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Weekend feature

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Weekend feature

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Filming continues for new Hartington-based TV show

Kenneth Ferriera

Cedar County News

HARTINGTON — Imagine this, you are sitting in front of your television in your favorite spot. 

Dinner in hand, you flip through the channels endlessly searching through the mundanity of TV. Then, while surfing the channels you see your next door neighbor flash across the screen. Quickly you flip back to the National Geographic channel to see the veterinarians that you take Fido to on screen. 

For Hartington area residents this may soon become a reality.

Local veterinarians Ben and Erin Schroeder are in the midst of filming a TV show with Glass Entertainment that will be aired on Nat Geo Wild sometime in January 2020. The working title currently is Homestead Vets. 

The nationally syndicated show focuses primarily on the couple’s love of animals as well as area farmers’ connection to the animals that help fund their livelihood.

It all started just about a year ago when the Omaha World-Herald published an article about the couple fixing up the Historic Hartington Hotel. 

That story generated quite a bit of interest. It was picked up by the Associated  Press where it then found its way into the hands of Glass Entertainment’s research team. 

They were not the first to find the family though. After the article came out, many different media outlets tried to reach the Schroeders.

They never expected such a huge response.

“It is just too weird, this just doesn’t happen to people. It is crazy,” Dr. Erin Schroeder said.

After some Skype interviews, it was decided  a crew of  seven would come to Hartington in August 2018, to film a little bit of their lives.

Once it was edited, the Glass entertainment group pitched their TV series idea to National Geographic. After another Skype interview with Ben and Erin, the TV network immediately ordered not just a test episode, but sent it straight into a production as a new series.

They got the news just before Christmas last year.

The call came as a big surprise, but it was a surprise they had to take advantage of, Erin said.

“There wasn’t going to be another knock on the door like this  to be an advocate for Nebraska,” Erin said. “I felt it was too important of a role to pass up.”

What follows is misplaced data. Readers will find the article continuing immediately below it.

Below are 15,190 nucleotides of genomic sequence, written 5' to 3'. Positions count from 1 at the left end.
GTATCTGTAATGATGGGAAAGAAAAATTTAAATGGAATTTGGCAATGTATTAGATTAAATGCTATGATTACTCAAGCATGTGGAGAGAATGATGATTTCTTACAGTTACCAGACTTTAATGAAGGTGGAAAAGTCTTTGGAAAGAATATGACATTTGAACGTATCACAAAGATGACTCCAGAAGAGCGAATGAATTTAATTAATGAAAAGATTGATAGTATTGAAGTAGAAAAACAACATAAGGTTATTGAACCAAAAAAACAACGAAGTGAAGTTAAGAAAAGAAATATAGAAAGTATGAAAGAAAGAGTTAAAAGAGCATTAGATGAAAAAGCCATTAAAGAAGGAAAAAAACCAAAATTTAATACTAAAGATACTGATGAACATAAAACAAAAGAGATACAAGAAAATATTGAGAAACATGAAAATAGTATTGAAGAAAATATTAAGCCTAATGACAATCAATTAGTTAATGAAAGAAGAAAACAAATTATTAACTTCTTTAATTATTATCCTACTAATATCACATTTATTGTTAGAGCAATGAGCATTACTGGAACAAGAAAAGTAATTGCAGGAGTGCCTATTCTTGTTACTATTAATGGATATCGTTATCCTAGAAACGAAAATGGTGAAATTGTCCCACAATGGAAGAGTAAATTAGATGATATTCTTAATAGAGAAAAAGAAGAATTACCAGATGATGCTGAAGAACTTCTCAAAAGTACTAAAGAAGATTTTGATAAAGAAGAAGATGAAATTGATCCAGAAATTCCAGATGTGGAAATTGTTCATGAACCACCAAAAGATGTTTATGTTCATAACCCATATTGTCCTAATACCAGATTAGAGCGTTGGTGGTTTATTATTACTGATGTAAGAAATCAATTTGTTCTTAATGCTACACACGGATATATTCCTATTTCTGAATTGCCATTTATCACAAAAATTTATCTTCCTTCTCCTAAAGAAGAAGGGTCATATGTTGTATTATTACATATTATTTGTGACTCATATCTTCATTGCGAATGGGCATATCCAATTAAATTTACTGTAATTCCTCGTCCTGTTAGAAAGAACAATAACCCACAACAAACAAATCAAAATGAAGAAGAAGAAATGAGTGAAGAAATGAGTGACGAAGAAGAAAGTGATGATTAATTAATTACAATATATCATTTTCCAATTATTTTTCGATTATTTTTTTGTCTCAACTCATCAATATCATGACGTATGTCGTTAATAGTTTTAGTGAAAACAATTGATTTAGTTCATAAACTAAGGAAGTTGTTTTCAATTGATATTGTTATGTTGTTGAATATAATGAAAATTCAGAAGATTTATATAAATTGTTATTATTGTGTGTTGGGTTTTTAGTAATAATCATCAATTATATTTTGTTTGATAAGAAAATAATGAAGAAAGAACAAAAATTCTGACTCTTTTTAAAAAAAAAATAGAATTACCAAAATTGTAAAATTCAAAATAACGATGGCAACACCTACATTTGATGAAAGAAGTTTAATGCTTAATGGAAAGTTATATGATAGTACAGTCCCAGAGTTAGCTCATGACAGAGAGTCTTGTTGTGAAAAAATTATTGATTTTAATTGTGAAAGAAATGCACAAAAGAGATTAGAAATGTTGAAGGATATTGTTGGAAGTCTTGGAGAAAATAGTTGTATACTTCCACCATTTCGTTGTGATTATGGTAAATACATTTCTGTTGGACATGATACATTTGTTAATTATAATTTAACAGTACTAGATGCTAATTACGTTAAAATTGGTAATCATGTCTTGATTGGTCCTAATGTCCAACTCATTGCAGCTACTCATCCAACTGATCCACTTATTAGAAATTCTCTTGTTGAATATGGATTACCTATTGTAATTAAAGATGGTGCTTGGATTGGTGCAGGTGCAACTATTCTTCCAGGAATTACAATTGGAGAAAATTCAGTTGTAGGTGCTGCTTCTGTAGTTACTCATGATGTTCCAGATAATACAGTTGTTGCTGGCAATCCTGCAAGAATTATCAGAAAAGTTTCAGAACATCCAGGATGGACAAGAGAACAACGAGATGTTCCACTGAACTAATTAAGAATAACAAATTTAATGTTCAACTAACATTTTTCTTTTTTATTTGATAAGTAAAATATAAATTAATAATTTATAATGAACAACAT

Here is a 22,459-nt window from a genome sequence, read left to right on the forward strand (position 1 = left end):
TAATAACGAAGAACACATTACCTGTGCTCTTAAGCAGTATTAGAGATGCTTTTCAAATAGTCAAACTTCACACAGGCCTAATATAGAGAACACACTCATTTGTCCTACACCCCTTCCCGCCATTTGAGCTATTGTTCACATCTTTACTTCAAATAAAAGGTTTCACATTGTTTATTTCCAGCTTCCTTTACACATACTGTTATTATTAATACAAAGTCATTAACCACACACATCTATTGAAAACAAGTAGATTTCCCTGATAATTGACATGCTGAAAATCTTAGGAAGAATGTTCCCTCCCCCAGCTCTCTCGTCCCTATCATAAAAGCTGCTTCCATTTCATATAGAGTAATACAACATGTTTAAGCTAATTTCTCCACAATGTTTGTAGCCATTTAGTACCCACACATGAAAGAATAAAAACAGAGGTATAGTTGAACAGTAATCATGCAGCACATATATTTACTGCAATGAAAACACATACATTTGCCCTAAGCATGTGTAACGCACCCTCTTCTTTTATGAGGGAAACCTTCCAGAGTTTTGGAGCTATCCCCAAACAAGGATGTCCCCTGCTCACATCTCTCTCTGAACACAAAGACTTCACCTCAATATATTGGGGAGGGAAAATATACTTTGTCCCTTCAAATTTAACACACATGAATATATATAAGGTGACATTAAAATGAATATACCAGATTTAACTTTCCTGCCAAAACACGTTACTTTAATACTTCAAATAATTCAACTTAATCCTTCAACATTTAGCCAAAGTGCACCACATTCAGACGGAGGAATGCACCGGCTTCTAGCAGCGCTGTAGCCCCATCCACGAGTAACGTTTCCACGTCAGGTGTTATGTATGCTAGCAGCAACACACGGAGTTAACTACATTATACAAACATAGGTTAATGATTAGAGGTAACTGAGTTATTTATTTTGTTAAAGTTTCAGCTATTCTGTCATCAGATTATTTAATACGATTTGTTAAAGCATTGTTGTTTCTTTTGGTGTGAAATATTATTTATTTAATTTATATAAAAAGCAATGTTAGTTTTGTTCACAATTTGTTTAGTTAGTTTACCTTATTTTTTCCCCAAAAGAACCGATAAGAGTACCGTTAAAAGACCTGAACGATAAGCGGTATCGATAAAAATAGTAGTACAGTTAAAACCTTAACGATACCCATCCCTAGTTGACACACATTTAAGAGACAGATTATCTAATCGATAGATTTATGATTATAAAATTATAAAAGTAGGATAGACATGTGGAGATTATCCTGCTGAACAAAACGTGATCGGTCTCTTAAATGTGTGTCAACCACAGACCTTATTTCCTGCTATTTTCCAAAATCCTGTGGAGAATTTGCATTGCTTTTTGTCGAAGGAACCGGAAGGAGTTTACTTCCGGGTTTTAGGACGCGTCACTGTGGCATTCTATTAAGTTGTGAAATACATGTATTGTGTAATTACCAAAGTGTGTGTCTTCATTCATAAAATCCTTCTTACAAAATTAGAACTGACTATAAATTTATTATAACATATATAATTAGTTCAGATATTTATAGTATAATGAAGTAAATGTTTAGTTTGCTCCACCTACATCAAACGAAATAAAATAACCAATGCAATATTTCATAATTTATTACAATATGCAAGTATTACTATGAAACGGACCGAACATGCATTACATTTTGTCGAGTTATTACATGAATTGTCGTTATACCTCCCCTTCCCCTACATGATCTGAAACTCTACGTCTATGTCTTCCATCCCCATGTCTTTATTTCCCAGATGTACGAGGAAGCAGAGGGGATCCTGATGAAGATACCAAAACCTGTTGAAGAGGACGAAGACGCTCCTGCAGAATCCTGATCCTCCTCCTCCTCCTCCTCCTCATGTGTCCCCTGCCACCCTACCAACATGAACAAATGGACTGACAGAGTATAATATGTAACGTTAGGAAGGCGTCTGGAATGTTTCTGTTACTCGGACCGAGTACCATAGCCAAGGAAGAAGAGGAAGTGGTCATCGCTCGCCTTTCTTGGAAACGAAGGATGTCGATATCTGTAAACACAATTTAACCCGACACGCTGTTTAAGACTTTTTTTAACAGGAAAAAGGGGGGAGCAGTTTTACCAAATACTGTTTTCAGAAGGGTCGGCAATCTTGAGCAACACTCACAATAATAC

Matt Carte, the executive producer of the first season, said what made the two veterinarians stand out was their personalities and the kind of animals with which they deal.

“Their passion for animals is evident in everything they do,” Matt said. “Vets pay a central role in this area compared to vets you would see in more urban areas. They are directly involved in the economic development and well-being of the community.”

The crew returned in full force and began filming.

“We spent every hour for the past 12 weeks with them,” Matt said in an interview in June. “We live in their hotel, we eat their food and buy from local businesses, it is an investment,” he said.

The film crew follows the family around 24-7 — practically every hour of every day when they are here. 

It makes for a long day of work, Ben said.

Plus you always have someone watching your every movement and action, but the Schroeders have taken it in stride.

“I told Erin a while ago, I think having people follow us around makes us better vets,” Dr. Ben Schroeder said. “We slow down, talk to people and that reminds us why we love to do this. We get a chance to take the time and meet with people and not just work.”

As for the film  crew, they are hard at work, as well. 

They have been put into a new environment. They have gone from crowded streets to open pastures and cowpies. What has been most affected is probably their golf game.

“I definitely can’t hit a golf ball and putt it into a pasture from my apartment in NYC,” Matt said. 

However, Nebraska has had quite the effect on the city dwellers, as well. 

The rest of the United States may see midwestern areas as flyover states. That all changed pretty quickly for the crew when they caught a glimpse of the idyllic hills  of northeast Nebraska.

“This community is not what you think when you hear Nebraska,” Matt said.

Perhaps most startling to the crew has been Nebraskans connection to their livestock. He saw first-hand that for many farmers and ranchers it is about more than just the money.

“We’ve seen people cry when an animal dies and it was startling because they are raising these for meat,” Matt said. “It isn’t just money, but people’s genuine connection to the animals, and I think that is really going to surprise people.”

The Schroeders said after awhile they saw a change in the crew.

“About two months into it, all of them came up to us and told us they had no idea what they were getting into and how much they learned,” Ben said.

What started as a challenge has now become somewhat of a blessing. An opportunity to share with the world this little piece of heaven called Cedar County. 

A fun and  informative way to let others around the country, especially in large urban areas, know that Nebraskans are more than meets the eye.

“We stepped into this world and people welcomed us with open arms,” Matt said. “whatever happens with the show, Ben and Erin are going to have a successful business  because of how much they care for people and animals alike.”

Here is a link to the photo page on Ben and Erin. 

https://www.hartington.net/article/day-life-hartington-veterinarians

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